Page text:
The Relationship between Lean Manufacturing Principles and Agile Project Management–Part 2


In John Stenbeck’s “PMI-ACP Exam Prep PLUS Desk Reference” guide, in his second chapter “Introducing Agile Project Management”, he takes on the huge topic of explaining the relationship between the development of lean manufacturing principles and the development of agile project management.    It’s important to understand this connection not only to understand the motivations behind agile project management, but also to dispel one of the common misconceptions about agile, that it is limited in its application to IT.

In this second part, I am going to elucidate the connection between Lean Manufacturing Principles and Agile Project Management.   First a brief recap:  here are the five core lean principles, which I’m repeating from the last post (Part 1).

A.  Five Core Lean Principles

  1. Define the value the customer desires.
  2. For each product, identify the value stream that provides customer value.
  3. Challenge all of the wasted steps not directly providing customer value and remove them, so that the remaining value-added steps flow continuously through to the product.
  4. Use “pulling” (production based on actual demand) between steps to create continuous flow.
  5. Continuously move toward perfection by reducing the number of steps, and the amount of time and information needed, to provide the customer value.

B.  The Relationship between Lean and Agile

Okay, now that we’ve spelled out the lean manufacturing principles and the core beliefs that underlie them, let’s go into how agile project management draws upon them.

Applying manufacturing principles to project management means that rather than the processes of production, you are now dealing with the processes of product creation or development.    The output of production is a series of finished products, and the output of the development process is a new product.

Let’s take a look at Agile Project management concepts and how they map to Lean concepts (principles and core beliefs from the above lists).

  1. Agile prioritizes business needs which are defined to create customer value (→ Lean Principle #1, 2).   Top priority is reserved for requirements that are most important to the customer, involve safety, and involve technical issues such as scalability.   The second tier of requirements should be those that focus on improving marketability, performance, and flexibility.  Then and only then should you focus on third-tier requirements that leverage opportunity or create comfort and luxury.
  2. Agile focuses on speeding up time-to-market by removing delays in the development process (→ Lean Core Belief #1).   This reduces the elapsed time from idea generation to delivery of value to the customer.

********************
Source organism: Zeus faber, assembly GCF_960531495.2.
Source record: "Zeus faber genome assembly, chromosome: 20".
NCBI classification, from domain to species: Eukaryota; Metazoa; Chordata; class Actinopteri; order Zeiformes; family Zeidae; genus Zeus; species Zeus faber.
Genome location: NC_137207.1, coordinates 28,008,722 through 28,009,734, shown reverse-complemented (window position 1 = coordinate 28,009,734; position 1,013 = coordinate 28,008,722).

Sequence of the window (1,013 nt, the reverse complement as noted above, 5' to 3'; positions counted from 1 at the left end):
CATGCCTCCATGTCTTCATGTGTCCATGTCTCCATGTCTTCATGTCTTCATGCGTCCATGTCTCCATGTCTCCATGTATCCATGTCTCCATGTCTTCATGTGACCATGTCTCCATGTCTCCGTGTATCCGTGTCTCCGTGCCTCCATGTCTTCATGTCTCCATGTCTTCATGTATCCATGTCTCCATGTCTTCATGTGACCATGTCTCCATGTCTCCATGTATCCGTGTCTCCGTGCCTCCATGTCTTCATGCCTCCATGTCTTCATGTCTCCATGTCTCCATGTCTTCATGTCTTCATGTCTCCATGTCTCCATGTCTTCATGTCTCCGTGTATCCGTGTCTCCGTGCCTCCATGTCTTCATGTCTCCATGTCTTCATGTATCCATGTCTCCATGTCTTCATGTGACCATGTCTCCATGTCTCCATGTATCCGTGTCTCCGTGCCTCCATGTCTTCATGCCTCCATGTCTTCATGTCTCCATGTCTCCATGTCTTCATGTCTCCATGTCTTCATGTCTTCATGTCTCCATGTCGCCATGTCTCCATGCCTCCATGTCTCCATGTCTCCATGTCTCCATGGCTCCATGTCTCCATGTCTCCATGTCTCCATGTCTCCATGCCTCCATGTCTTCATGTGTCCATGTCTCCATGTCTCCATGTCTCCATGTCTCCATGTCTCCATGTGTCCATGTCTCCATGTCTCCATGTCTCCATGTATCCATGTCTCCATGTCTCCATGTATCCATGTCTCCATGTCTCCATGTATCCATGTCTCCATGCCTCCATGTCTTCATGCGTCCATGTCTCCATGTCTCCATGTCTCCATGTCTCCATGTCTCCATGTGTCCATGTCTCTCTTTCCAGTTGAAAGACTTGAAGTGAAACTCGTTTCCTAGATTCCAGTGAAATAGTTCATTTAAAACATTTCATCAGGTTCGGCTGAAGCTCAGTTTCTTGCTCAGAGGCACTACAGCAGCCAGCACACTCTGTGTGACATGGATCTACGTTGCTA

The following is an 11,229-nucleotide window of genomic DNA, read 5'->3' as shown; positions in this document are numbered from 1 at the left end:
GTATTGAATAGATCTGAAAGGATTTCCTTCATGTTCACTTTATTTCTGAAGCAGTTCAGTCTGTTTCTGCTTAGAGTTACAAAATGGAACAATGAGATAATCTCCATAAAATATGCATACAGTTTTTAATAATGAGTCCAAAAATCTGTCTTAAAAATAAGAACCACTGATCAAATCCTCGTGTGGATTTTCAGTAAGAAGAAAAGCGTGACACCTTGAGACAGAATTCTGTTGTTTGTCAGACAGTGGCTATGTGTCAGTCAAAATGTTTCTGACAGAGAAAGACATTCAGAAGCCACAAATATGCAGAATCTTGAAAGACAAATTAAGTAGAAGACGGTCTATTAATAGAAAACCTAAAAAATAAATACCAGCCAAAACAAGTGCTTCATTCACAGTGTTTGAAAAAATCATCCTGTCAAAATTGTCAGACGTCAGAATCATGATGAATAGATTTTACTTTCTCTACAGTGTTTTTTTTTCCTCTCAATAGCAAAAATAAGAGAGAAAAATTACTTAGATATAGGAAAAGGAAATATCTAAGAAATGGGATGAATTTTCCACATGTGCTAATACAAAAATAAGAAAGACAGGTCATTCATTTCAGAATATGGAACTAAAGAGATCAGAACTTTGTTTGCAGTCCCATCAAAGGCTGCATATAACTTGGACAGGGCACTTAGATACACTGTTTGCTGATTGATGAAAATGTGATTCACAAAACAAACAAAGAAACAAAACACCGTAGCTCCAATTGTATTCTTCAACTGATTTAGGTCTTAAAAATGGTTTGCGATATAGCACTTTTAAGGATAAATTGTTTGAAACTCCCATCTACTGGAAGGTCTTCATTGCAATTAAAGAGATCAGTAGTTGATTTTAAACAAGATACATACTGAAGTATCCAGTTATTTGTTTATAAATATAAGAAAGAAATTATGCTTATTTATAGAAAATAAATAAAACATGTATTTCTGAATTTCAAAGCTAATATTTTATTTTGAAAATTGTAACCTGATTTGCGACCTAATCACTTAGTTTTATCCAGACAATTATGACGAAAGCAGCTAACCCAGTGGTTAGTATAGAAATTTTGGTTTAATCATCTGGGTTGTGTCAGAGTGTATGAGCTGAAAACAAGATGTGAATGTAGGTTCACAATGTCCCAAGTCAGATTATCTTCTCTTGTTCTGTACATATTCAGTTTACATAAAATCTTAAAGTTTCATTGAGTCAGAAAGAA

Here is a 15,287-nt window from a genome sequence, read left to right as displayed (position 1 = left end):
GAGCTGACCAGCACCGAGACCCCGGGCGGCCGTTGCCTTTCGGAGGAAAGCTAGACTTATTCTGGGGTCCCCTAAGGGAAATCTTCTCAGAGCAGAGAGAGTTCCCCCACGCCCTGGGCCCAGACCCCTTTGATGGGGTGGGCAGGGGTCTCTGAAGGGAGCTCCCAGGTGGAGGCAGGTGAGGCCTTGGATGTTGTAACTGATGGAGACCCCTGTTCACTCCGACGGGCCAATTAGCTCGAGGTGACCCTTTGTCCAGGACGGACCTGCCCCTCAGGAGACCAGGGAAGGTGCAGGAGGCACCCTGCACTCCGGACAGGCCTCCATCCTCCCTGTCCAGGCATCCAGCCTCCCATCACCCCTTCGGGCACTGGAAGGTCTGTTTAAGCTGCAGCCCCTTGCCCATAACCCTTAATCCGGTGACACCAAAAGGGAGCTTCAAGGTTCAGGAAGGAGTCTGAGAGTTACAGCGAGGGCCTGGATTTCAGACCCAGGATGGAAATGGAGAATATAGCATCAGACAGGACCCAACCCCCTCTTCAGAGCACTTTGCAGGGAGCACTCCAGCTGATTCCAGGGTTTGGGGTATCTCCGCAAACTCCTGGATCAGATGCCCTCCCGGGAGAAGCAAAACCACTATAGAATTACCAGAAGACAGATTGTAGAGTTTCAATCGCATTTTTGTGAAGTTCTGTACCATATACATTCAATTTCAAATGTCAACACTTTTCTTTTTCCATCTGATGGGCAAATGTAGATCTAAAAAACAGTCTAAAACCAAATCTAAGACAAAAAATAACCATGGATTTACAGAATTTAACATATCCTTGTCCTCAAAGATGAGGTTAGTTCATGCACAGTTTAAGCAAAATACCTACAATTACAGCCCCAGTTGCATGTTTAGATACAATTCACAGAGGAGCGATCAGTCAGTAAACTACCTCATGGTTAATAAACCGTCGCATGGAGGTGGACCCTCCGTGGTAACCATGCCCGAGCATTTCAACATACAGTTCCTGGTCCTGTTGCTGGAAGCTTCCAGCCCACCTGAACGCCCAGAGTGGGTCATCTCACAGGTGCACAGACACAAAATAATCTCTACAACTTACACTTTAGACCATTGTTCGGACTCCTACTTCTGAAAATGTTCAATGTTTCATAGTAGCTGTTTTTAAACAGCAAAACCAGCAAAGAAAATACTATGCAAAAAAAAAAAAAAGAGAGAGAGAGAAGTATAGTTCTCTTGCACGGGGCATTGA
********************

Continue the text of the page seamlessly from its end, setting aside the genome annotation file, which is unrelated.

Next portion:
3. Agile eliminates waste (→ Lean Principle #3).   This means waste in terms of time, in terms of money, and in terms of complexity of design (because it creates a lot more quality control work).  (→ Lean Principles #3 and #5)
  4. Agile defers commitment on decisions until sufficient information is available.   If decisions are made based upon assumptions that turn out not to be true, then this will turn out to waste time, which is Agile principle #3 above.   These decisions are usually in two areas, 1) defining requirements and 2) planning and estimating.  (→ Lean Principle #5).   On the other hand, decisions cannot be made too late because of an arbitrary desire for increased accuracy.   This is because increasing the accuracy of any estimate requires resources, and at some point, spending more resources on an estimate than is necessary to get a useful level of accuracy will turn out to waste money (→ Lean Principle #3 and #5).
  5. Communication with the customer is improved by developing the solution in increments and consulting with the customer at each increment   Instead of “pulling” production based on actual demand, which is the principle in lean manufacturing, in agile project management, the “pulling” that goes on is the clarification at each stage with the customer to make sure that the customer’s valued requirements are being translated into the technical characteristics of the product (→ Lean Principle #2, #4).   The design process can therefore be described as emergent rather than trying to be specified in detail at the very beginning stages as in traditional project management.

You can see by this set of correspondences between lean manufacturing principles and principles of agile project management that the frameworks share a lot in common, but that is because they have evolved in response to decreasing product design cycle times and increasing pressure on resources.

In the next series of posts, I will start a review of the agile frameworks, which include Scrum, Extreme Programming (XP), Lean Software Development, Feature Driven Development (FDD), Agile Unified Process (AUP), Crystal, Test Driven Development, and Agile Modeling (AM).   This will introduce the “agile lexicon” which is needed to understand the overal agile process map and the more detailed agile PM processes grid.

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